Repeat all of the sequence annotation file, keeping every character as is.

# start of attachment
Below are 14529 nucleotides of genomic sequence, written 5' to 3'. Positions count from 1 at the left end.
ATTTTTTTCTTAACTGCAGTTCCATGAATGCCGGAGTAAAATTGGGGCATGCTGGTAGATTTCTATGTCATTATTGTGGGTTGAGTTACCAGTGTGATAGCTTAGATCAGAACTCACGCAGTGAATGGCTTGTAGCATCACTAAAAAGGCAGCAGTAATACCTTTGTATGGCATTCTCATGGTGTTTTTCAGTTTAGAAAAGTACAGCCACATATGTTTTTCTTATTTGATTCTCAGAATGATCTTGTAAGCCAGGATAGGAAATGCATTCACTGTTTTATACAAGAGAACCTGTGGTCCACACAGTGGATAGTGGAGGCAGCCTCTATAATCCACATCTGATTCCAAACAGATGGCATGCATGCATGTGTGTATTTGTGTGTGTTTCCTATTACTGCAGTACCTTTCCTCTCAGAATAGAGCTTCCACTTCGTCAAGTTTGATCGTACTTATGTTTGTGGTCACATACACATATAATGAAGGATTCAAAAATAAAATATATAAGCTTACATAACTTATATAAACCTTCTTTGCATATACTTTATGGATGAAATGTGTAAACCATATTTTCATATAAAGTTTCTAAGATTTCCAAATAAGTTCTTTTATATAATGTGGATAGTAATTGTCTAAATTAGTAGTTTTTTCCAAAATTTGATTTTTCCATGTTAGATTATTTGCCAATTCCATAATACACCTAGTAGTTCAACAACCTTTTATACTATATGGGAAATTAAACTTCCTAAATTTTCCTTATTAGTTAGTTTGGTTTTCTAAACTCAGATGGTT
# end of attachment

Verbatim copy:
Below are 14529 nucleotides of genomic sequence, written 5' to 3'. Positions count from 1 at the left end.
ATTTTTTTCTTAACTGCAGTTCCATGAATGCCGGAGTAAAATTGGGGCATGCTGGTAGATTTCTATGTCATTATTGTGGGTTGAGTTACCAGTGTGATAGCTTAGATCAGAACTCACGCAGTGAATGGCTTGTAGCATCACTAAAAAGGCAGCAGTAATACCTTTGTATGGCATTCTCATGGTGTTTTTCAGTTTAGAAAAGTACAGCCACATATGTTTTTCTTATTTGATTCTCAGAATGATCTTGTAAGCCAGGATAGGAAATGCATTCACTGTTTTATACAAGAGAACCTGTGGTCCACACAGTGGATAGTGGAGGCAGCCTCTATAATCCACATCTGATTCCAAACAGATGGCATGCATGCATGTGTGTATTTGTGTGTGTTTCCTATTACTGCAGTACCTTTCCTCTCAGAATAGAGCTTCCACTTCGTCAAGTTTGATCGTACTTATGTTTGTGGTCACATACACATATAATGAAGGATTCAAAAATAAAATATATAAGCTTACATAACTTATATAAACCTTCTTTGCATATACTTTATGGATGAAATGTGTAAACCATATTTTCATATAAAGTTTCTAAGATTTCCAAATAAGTTCTTTTATATAATGTGGATAGTAATTGTCTAAATTAGTAGTTTTTTCCAAAATTTGATTTTTCCATGTTAGATTATTTGCCAATTCCATAATACACCTAGTAGTTCAACAACCTTTTATACTATATGGGAAATTAAACTTCCTAAATTTTCCTTATTAGTTAGTTTGGTTTTCTAAACTCAGATGGTT